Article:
Monday, July 13, 2015

What Happened In The 80s, Anyway?

From the 1970s.

The other day a friend of mine mentioned they had something to show me: it was an economics text, they said, from the 70s, and it presented as obvious things like "economics is a moral science" -- meaning, I take it, that economics is inherently concerned with well-being and distributive justice and so on.

I immediately thought "Oh, yes -- of course. That was the 70s I knew." And then I thought, "What happened to that world, anyway?"

I mean the world with ads like the one at the top of the post, showing a little girl in overalls interested in building stuff with lego.

That's the world in which people talked about peace and justice all the time, dressed in goofy clothes like bell-bottoms for fun, and thought that, even though there were a lot of problems, it was possible things were going to get better and that someday we'd all be able to live in diverse neighborhoods in happy prosperity.

This might just be me, but I feel like now in 2015, after so many political and economic problems of the last few years, it's easy to slip into thinking of the narrative as essentially a simple expansion and contraction sort of thing. Like: idealism, following by tough times, producing widespread grasping self-centeredness.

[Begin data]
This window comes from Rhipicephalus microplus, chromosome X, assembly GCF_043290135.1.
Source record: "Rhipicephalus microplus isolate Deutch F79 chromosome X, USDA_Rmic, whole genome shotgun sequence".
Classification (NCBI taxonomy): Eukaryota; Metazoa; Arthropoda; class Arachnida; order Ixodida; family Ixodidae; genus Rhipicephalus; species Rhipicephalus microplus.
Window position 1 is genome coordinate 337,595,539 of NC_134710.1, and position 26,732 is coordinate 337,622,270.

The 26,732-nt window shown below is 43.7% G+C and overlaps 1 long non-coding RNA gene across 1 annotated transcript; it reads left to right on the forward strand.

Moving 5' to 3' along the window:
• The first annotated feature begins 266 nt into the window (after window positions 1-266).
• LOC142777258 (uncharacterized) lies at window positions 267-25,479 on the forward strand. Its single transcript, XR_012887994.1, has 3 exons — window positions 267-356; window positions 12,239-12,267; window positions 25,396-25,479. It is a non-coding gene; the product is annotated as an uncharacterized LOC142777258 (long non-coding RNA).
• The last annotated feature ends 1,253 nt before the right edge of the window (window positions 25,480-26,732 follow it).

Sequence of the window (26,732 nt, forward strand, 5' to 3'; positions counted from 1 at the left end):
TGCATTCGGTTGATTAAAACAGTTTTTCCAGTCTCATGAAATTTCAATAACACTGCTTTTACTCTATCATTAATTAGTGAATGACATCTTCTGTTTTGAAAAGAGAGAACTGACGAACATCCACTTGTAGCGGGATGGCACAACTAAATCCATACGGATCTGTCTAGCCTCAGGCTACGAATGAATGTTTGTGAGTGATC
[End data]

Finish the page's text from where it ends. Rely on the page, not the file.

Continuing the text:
But it's pretty obvious that that isn't it at all. In fact, there's that huge time in between: the 80s and 90s. It's crazy to me now to remember that when I quit math to do a PhD in philosophy in 1997, the world was in the middle of its dot com craze -- people acted like even pursuing a safe-course secure quiet job in scholarship was kind of nuts when you could make a fortune doing something else. Someone in my grad program actually quit to make money day trading.

No, the end-of-the-70s mood was something more complicated. I was born in 1966 and I went off to college in 1984, so I was the wrong age to be a reliable narrator. But what I remember most about that time was the sense that massive social forces had decided that Fun Was Over and it was time to Get Serious.

Hanging around the dorm one day, someone showed me an image that had been going around. It showed one Brooks Brothers' ad from the late 70s and one from the early 80s. They both showed a well-dressed white man from the back, and they were virtually identical, except that the earlier one had slightly longish rakish hair and the 80s one had a perfect, clipped, conservative cut. I remember we all thought, "Oh yeah: that about sums it up."

Half our class was going off to work for Goldman Sachs. Is it any wonder so many Gen-Xers became slackers?

So what happened? What was so great about Hungry Like the Wolf and Dirty Dancing that we had to give up KC and the Sunshine Band?

I'd been pondering these questions lately while listening to some disco, and I happened to read Arthur Chu's excellent essay linking the old anti-disco movement to the new #gamergate one.